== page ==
'Quite alarming' | Obsessed worker bombarded ex-colleague with love songs & poems

Obsessed worker bombarded ex-colleague with love songs & poems

A government worker bombarded a former colleague with self-written love songs and poems for her in the run up to her wedding.

Civil servant William Darroch pursued Ainsley McArthur with romantically motivated texts and emails over the course of several months, including songs and poems, written and performed by Darroch, that made reference to McArthur’s ‘smile and lips’ and other physical attributes. Darroch also described wanting to sing his victim to sleep and outlined several romantic activities he wanted to pursue with her.

According to Greenock Sheriff Court, the pair first met in 2008 when they both started working for the Department for Work and Pensions in Glasgow.

McArthur left the DWP in 2019 but she remained in contact with Darroch, who subsequently refused to stop contacting her when asked to do so in 2020.

The court heard he wrote and recorded four songs for her and sent her a poem shortly before her wedding. She reported Darroch to the police, but even with the threat of legal action, he continued his barrage.

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McArthur told the court: "He sent a message telling me he missed me and had written songs about me and wanted me to have them.

"He sent four songs to me which were all very personal and quite alarming. 

"They were recorded by Mr Darroch about me, on guitar and playing the mouth organ. 

"He was describing in detail how I looked physically. In another, he was saying he wanted to sing me to sleep - I found all of that really quite alarming.”

She went on: "He was saying where he wanted to go with me in spring, summer, autumn and winter. He said he wanted to walk in the summer through the sand, in autumn through the leaves and in winter through the snow.

"In the fourth song he talked about how I dressed, my smile, my hair, my lips." 

After his number was blocked, Darroch resorted to emailing his victim instead, writing her poetry and apologising for his actions. 

McArthur said Darroch was “relentless” in his messaging and that his “distressing” actions had distracted her from her wedding preparations. 

She described feeling "fearful" of his romantic pursuits.

Ultimately, Darroch was convicted of causing fear or alarm, and was handed a Non-Harassment Order, banning him from contacting McArthur in any way for a year.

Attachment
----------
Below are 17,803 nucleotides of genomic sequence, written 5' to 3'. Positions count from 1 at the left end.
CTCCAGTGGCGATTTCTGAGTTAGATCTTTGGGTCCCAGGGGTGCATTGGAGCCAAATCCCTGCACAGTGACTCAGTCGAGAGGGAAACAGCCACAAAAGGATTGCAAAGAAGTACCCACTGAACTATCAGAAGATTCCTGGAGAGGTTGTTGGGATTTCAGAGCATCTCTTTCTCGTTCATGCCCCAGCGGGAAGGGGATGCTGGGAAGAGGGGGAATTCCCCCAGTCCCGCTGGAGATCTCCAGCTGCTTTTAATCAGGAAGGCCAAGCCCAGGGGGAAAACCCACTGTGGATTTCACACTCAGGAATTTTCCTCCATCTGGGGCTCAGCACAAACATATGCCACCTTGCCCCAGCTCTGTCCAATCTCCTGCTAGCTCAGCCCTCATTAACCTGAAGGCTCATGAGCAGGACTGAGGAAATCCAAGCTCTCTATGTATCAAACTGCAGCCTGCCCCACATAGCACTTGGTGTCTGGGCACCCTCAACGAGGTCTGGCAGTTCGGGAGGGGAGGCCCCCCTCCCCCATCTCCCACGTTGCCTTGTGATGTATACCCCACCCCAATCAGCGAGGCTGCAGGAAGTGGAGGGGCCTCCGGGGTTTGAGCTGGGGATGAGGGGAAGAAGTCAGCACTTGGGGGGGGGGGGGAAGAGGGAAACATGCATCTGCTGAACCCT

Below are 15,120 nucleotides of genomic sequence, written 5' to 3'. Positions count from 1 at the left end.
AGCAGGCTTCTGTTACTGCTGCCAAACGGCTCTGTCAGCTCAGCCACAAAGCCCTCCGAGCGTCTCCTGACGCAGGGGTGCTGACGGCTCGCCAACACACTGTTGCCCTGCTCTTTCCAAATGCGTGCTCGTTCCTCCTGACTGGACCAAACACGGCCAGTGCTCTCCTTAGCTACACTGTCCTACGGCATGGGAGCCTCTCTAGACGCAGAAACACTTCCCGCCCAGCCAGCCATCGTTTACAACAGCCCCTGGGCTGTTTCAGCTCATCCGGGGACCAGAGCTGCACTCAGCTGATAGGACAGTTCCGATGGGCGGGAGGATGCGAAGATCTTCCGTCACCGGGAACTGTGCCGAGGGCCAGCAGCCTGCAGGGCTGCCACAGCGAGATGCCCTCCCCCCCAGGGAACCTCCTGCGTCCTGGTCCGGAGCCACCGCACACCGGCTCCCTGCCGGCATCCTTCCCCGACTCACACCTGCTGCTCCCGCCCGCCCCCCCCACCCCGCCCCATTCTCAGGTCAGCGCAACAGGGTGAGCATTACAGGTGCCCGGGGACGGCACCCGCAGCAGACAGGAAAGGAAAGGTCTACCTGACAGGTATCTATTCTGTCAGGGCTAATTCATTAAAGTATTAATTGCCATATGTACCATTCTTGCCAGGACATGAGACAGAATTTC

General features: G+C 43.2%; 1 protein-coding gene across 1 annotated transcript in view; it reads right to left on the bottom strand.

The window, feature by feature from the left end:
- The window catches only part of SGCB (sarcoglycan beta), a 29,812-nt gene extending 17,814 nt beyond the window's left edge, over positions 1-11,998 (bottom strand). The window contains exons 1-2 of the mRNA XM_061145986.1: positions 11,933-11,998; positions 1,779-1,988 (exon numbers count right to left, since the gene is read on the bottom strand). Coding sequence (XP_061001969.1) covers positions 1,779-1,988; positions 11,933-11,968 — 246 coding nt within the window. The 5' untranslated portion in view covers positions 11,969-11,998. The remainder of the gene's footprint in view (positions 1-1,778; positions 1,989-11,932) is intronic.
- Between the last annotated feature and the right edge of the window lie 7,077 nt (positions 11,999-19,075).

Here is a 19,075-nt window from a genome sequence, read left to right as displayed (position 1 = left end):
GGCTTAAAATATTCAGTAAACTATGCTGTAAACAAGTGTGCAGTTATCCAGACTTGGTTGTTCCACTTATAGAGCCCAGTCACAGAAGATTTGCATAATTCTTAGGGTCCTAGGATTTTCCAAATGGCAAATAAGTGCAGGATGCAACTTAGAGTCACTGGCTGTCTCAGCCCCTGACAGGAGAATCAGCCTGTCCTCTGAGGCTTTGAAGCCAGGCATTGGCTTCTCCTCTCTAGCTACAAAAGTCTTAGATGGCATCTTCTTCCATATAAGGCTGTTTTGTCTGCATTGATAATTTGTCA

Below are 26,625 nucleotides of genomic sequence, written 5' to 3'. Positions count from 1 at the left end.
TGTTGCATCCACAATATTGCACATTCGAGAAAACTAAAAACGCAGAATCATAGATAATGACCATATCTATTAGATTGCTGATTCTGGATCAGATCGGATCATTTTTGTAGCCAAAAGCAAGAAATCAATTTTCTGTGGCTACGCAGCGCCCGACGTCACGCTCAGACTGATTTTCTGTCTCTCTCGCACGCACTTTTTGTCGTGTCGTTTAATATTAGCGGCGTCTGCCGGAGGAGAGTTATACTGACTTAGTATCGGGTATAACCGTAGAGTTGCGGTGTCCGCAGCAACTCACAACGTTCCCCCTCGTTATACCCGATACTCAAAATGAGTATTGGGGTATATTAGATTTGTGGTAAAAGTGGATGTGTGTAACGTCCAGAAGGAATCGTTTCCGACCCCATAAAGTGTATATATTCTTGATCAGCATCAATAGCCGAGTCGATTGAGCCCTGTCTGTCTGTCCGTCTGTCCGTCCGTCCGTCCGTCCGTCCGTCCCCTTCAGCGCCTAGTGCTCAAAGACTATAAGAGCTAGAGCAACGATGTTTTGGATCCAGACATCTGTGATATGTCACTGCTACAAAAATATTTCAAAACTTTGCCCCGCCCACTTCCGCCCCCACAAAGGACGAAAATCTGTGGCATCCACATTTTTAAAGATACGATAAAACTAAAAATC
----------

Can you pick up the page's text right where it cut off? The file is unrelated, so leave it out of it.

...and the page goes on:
HR’s place in fighting workplace harassment 

While Darroch’s appalling actions occurred after the pair had ceased to be colleagues, the situation does put the spotlight on the ease with which boundaries can be overstepped with co-workers.

Kate Palmer, HR Advice and Consultancy Director at Peninsula, recently offered advice on  the importance of managing working relationships and setting appropriate boundaries within the workplace*...

Appropriate Boundaries

“No matter where you work, there should always be appropriate boundaries in place, and the environment in which you carry out your role should not affect the dynamic of managing working relationships or setting appropriate boundaries. 

“Any unwarranted or unwanted behaviour of a sexual nature that makes someone feel intimidated, degraded, humiliated, or offended, even if it wasn’t originally intended to, is considered sexual harassment. This covers a wide range of actions, including but not limited to, flirting, gesturing, or making sexual remarks about someone’s body, clothing, or appearance, telling sexually offensive jokes, asking questions about someone’s sex life, sexual orientation, and touching someone against their will, including hugging or massaging.

“It is therefore extremely important that employers and HR managers are aware of what is and isn’t appropriate behaviour, as well as the actions that can be deemed as unwarranted behaviour and are able to have open conversations with their colleagues, so they feel comfortable speaking up if any unwanted or inappropriate behaviour happens.”